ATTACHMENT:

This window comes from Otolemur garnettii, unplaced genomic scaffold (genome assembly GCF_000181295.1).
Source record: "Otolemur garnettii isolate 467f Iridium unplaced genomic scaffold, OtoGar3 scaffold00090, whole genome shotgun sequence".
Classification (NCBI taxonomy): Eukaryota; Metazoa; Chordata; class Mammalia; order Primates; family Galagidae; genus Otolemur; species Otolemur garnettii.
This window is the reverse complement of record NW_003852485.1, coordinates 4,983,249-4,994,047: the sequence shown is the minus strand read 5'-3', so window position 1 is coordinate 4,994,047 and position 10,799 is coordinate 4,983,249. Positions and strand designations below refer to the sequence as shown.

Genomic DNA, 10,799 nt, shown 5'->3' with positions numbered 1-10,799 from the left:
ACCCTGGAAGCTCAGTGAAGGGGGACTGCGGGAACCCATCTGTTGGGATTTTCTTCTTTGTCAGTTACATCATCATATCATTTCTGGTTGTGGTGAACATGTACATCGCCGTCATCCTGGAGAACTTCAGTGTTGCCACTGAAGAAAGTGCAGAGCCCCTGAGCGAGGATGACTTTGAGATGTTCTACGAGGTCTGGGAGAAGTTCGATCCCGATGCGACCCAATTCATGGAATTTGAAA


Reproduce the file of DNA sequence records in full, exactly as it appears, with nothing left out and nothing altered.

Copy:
This window comes from Otolemur garnettii, unplaced genomic scaffold (genome assembly GCF_000181295.1).
Source record: "Otolemur garnettii isolate 467f Iridium unplaced genomic scaffold, OtoGar3 scaffold00090, whole genome shotgun sequence".
Classification (NCBI taxonomy): Eukaryota; Metazoa; Chordata; class Mammalia; order Primates; family Galagidae; genus Otolemur; species Otolemur garnettii.
This window is the reverse complement of record NW_003852485.1, coordinates 4,983,249-4,994,047: the sequence shown is the minus strand read 5'-3', so window position 1 is coordinate 4,994,047 and position 10,799 is coordinate 4,983,249. Positions and strand designations below refer to the sequence as shown.

Genomic DNA, 10,799 nt, shown 5'->3' with positions numbered 1-10,799 from the left:
ACCCTGGAAGCTCAGTGAAGGGGGACTGCGGGAACCCATCTGTTGGGATTTTCTTCTTTGTCAGTTACATCATCATATCATTTCTGGTTGTGGTGAACATGTACATCGCCGTCATCCTGGAGAACTTCAGTGTTGCCACTGAAGAAAGTGCAGAGCCCCTGAGCGAGGATGACTTTGAGATGTTCTACGAGGTCTGGGAGAAGTTCGATCCCGATGCGACCCAATTCATGGAATTTGAAA